Demo of Hybrid 4 Dimensional Augmented Reality at Virginia Tech

Take a picture, and 4D app gives you the details

Second of four parts

Imagine taking a picture of an unfamiliar building or a piece of machinery and then having the picture tells you what’s inside the building or how that machine works. That’s part of the idea behind Hybrid 4-Dimensional Augmented Reality (HD4AR), a project of the MAGNUM Group at Virginia Tech University.

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The project, led by Jules White, a professor of electrical and computer engineering at the university, can use a smart phone’s sensors, geotagging features, camera and video and audio recorders to augment situational awareness for first responders, construction crews or the public.

When it receives an image, HD4AR draws on a database of information to deliver annotated data to images on the phones. A user might, for example, take a photo of a piece of equipment. HD4AR would locate a similar image in its database and then deliver attached data — such as labels for the dials and levers on the equipment and perhaps a link to a user manual — to be superimposed on the image on the user’s cell phone. Or, send HD4AR a photo of a downtown street and it would be returned with buildings and stores identified.

“The idea behind this project is to create a framework where, when there was a disaster, people who were trapped in different areas could be using their smart phones to essentially provide situational awareness data to first responders or other citizen scientists in the area,” White said. “It can be image data, taking pictures of things, in-capture audio, video, accelerometer data, these types of things. From our perspective it was more about capturing that data, geo-tagging it all, and having it centralized in a location that first responders could look through.”

HD4AR also is designed as a tool for construction sites, taking the place of all those design drawings, but the framework also holds value for consumers. Suppose you go out in the morning and find your car battery needs a jump-start — and, as luck would have it, jump-starting a car is not something you know how to do. “So you take a photo of your engine and then on your photographs we will figure out where the positive and negative terminals are on the battery and we will annotate your photograph," White said.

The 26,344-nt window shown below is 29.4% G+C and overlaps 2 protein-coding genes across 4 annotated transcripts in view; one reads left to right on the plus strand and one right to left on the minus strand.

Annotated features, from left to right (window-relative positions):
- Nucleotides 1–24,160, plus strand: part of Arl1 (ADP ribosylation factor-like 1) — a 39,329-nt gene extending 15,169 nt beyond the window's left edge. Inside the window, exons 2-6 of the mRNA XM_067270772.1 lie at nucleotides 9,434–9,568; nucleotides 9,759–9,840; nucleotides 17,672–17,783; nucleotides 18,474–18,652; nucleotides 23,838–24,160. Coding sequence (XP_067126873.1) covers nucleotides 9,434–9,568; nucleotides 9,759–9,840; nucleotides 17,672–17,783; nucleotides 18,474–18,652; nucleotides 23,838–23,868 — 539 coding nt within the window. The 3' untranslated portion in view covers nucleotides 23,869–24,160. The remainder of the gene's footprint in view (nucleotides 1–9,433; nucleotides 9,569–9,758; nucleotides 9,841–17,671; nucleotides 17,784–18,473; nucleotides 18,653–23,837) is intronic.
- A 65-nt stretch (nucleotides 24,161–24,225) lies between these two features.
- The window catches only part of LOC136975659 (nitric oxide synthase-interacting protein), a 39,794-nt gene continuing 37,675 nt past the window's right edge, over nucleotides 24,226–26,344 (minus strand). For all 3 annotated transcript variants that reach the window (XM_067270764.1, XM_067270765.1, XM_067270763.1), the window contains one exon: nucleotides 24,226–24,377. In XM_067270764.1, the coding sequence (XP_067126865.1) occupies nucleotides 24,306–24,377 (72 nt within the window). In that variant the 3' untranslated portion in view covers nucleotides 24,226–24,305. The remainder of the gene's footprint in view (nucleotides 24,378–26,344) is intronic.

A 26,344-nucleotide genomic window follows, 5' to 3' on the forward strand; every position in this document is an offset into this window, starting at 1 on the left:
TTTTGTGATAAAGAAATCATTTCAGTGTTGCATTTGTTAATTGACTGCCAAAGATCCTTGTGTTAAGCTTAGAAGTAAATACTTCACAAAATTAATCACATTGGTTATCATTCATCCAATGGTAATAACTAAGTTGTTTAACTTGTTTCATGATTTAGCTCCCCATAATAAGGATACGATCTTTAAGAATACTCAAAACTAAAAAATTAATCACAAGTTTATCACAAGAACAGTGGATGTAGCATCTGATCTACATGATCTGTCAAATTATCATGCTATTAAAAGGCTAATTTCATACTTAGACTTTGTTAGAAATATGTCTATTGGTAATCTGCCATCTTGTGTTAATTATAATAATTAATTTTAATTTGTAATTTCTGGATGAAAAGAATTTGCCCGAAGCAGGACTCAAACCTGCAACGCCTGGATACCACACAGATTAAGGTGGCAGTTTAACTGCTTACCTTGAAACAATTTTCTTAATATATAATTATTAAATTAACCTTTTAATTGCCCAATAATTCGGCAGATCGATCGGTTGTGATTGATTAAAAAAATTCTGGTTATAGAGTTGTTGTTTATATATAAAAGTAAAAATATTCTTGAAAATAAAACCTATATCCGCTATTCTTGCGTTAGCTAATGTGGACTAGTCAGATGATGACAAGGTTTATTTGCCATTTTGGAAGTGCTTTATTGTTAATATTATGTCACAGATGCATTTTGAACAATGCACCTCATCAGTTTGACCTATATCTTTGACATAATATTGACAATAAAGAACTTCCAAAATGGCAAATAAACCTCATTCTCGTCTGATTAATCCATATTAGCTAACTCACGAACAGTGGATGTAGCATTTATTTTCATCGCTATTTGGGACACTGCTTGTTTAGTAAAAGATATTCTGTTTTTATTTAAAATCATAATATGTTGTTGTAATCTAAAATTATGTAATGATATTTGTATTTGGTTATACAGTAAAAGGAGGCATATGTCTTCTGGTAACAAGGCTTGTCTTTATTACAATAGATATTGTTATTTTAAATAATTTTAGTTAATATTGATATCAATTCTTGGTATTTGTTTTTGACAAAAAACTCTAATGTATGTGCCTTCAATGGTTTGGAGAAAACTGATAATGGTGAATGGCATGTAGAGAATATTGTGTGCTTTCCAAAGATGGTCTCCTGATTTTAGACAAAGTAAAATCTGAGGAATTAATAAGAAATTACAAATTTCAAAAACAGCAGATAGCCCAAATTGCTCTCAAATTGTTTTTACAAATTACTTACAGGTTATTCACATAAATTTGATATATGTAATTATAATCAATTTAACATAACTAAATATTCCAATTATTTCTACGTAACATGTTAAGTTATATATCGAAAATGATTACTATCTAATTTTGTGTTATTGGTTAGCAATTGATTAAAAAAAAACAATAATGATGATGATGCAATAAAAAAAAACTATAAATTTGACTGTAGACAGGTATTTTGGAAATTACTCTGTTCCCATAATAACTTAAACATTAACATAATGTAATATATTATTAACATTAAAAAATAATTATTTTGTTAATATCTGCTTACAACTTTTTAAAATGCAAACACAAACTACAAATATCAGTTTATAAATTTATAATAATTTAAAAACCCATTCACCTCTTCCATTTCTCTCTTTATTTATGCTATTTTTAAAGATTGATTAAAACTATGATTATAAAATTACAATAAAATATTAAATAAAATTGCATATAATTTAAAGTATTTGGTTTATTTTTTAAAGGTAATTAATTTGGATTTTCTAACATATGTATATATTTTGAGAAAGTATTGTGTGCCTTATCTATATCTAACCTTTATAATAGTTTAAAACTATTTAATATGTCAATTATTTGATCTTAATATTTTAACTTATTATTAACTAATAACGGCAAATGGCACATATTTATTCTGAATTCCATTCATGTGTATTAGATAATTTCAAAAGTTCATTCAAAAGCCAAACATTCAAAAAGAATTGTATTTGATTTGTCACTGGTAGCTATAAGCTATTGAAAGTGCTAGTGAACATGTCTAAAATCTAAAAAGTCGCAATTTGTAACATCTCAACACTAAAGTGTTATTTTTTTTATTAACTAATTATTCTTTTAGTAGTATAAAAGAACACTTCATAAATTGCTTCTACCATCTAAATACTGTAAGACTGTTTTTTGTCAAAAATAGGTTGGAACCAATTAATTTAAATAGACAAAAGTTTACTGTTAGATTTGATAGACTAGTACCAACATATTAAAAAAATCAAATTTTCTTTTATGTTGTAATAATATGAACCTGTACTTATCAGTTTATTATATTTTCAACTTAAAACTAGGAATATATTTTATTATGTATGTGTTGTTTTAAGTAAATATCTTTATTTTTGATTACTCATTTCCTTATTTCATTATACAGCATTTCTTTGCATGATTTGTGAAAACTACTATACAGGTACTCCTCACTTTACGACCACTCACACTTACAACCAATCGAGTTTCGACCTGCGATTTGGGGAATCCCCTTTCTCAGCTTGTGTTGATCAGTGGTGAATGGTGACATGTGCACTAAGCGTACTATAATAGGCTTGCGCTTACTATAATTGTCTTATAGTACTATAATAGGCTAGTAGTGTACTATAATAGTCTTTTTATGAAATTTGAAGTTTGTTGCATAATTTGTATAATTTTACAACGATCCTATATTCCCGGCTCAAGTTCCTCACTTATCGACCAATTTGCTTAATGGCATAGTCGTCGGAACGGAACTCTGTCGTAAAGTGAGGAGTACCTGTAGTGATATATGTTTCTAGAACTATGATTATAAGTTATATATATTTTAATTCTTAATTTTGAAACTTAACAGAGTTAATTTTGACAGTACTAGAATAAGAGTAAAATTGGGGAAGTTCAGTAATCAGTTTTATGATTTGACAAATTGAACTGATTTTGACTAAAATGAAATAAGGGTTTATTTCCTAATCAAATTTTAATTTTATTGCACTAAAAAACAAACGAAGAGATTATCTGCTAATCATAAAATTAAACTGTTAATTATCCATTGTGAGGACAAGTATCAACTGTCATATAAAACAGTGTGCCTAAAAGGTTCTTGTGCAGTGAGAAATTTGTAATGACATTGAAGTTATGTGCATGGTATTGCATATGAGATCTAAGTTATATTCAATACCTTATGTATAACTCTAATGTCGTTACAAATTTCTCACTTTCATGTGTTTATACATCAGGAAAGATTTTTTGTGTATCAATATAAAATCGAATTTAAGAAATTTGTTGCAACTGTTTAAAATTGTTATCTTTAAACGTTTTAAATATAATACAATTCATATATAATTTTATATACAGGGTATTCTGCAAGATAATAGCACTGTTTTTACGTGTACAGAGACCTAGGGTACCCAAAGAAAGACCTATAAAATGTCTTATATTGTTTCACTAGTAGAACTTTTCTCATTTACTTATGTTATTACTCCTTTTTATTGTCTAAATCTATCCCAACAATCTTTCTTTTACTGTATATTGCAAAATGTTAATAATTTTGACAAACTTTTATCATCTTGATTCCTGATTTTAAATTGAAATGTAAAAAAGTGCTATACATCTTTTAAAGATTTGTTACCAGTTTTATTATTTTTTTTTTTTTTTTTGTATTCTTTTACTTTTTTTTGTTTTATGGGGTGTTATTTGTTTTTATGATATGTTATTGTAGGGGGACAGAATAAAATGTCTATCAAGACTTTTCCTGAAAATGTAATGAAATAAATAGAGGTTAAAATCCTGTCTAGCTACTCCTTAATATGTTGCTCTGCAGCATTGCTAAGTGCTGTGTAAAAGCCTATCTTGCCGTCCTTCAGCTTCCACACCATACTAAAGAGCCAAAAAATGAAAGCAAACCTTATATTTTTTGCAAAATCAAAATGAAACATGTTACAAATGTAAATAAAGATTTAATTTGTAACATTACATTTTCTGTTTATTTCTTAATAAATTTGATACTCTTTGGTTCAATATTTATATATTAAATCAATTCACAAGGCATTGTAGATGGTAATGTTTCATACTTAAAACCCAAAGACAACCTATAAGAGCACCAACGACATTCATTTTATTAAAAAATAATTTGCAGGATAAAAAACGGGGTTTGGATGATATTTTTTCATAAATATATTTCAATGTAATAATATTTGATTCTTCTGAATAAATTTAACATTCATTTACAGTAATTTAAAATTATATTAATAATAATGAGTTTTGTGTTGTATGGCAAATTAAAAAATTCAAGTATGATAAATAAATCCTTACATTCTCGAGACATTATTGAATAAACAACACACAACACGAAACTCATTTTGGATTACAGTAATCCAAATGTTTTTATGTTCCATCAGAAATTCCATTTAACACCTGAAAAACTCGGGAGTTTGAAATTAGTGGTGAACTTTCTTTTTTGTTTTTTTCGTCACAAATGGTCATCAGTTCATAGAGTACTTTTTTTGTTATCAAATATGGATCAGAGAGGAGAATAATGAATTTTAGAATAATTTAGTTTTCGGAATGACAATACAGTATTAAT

The information flow goes both ways, too. “Anybody can add to the database using their phone,” he said. “From those photos we will build a crude 3-D model. So when the user goes into the photo and begins annotating it, drawing in information, we then figure out where on the 3-D model those notes go.

“When that information is saved in the database and when a new photo is taken — with a completely different angle and orientation — we can figure out which of those annotations that the first person created should be visible in the second person's photograph and then render them into that place in the photograph.” 

The biggest challenge was to accommodate the processing and matching of photos taken from different angles, at different times of day and with physical changes over time. “We designed all the algorithms to be able to handle change and ambiguity in the images,” White said, citing as examples obstructions such as people walking in front of the camera or walls that change over time.

“We can tolerate a large amount of change before things start giving us trouble,” he said. “A wall may double in height and we can still often recognize that wall based on the original imagery that we have of it.”

White said the technology, which received an Innovation Award at January’s Consumer Electronics Show in Las Vegas, has been licensed to a startup company, PAR Works Inc.

The Virginia Tech group has been working on other innovative ways to manage mobile devices, including a modified version of the Android operating system that lets admins set rules for when users can access data or run certain apps, according to such factors as their location or the time of day.

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